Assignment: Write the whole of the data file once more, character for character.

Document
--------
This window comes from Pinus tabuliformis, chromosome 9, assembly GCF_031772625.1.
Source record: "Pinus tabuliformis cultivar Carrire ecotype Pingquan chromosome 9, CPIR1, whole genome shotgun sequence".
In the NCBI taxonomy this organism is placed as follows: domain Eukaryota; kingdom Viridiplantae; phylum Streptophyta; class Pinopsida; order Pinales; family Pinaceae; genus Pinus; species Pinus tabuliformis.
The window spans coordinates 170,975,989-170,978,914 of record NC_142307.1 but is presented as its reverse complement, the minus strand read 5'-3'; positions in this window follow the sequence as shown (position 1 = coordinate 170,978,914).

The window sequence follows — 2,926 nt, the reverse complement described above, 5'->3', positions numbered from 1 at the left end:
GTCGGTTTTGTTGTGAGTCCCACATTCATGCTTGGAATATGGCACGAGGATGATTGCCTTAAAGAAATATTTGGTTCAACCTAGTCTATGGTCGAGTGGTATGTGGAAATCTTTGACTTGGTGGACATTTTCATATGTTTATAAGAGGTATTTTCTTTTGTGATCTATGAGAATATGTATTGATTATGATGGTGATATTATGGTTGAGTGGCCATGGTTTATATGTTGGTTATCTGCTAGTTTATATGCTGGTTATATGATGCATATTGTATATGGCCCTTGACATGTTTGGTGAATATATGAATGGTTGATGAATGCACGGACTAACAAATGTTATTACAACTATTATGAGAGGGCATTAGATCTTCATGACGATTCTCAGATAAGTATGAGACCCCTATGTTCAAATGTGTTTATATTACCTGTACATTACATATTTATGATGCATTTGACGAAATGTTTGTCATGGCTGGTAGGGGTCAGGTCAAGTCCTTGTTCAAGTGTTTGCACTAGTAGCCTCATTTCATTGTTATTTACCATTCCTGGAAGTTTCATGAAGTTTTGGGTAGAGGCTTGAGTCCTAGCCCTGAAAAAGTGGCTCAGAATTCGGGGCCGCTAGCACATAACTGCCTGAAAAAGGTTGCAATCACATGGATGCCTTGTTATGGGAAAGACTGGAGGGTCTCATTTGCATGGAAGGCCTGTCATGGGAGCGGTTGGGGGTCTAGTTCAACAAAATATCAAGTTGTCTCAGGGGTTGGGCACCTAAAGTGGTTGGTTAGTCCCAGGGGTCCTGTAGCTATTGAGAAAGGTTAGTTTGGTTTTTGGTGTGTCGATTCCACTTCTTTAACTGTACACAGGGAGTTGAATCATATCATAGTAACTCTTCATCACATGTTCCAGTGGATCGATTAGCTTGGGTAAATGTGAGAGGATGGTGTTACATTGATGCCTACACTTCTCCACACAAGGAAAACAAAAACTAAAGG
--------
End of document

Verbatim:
This window comes from Pinus tabuliformis, chromosome 9, assembly GCF_031772625.1.
Source record: "Pinus tabuliformis cultivar Carrire ecotype Pingquan chromosome 9, CPIR1, whole genome shotgun sequence".
In the NCBI taxonomy this organism is placed as follows: domain Eukaryota; kingdom Viridiplantae; phylum Streptophyta; class Pinopsida; order Pinales; family Pinaceae; genus Pinus; species Pinus tabuliformis.
The window spans coordinates 170,975,989-170,978,914 of record NC_142307.1 but is presented as its reverse complement, the minus strand read 5'-3'; positions in this window follow the sequence as shown (position 1 = coordinate 170,978,914).

The window sequence follows — 2,926 nt, the reverse complement described above, 5'->3', positions numbered from 1 at the left end:
GTCGGTTTTGTTGTGAGTCCCACATTCATGCTTGGAATATGGCACGAGGATGATTGCCTTAAAGAAATATTTGGTTCAACCTAGTCTATGGTCGAGTGGTATGTGGAAATCTTTGACTTGGTGGACATTTTCATATGTTTATAAGAGGTATTTTCTTTTGTGATCTATGAGAATATGTATTGATTATGATGGTGATATTATGGTTGAGTGGCCATGGTTTATATGTTGGTTATCTGCTAGTTTATATGCTGGTTATATGATGCATATTGTATATGGCCCTTGACATGTTTGGTGAATATATGAATGGTTGATGAATGCACGGACTAACAAATGTTATTACAACTATTATGAGAGGGCATTAGATCTTCATGACGATTCTCAGATAAGTATGAGACCCCTATGTTCAAATGTGTTTATATTACCTGTACATTACATATTTATGATGCATTTGACGAAATGTTTGTCATGGCTGGTAGGGGTCAGGTCAAGTCCTTGTTCAAGTGTTTGCACTAGTAGCCTCATTTCATTGTTATTTACCATTCCTGGAAGTTTCATGAAGTTTTGGGTAGAGGCTTGAGTCCTAGCCCTGAAAAAGTGGCTCAGAATTCGGGGCCGCTAGCACATAACTGCCTGAAAAAGGTTGCAATCACATGGATGCCTTGTTATGGGAAAGACTGGAGGGTCTCATTTGCATGGAAGGCCTGTCATGGGAGCGGTTGGGGGTCTAGTTCAACAAAATATCAAGTTGTCTCAGGGGTTGGGCACCTAAAGTGGTTGGTTAGTCCCAGGGGTCCTGTAGCTATTGAGAAAGGTTAGTTTGGTTTTTGGTGTGTCGATTCCACTTCTTTAACTGTACACAGGGAGTTGAATCATATCATAGTAACTCTTCATCACATGTTCCAGTGGATCGATTAGCTTGGGTAAATGTGAGAGGATGGTGTTACATTGATGCCTACACTTCTCCACACAAGGAAAACAAAAACTAAAGG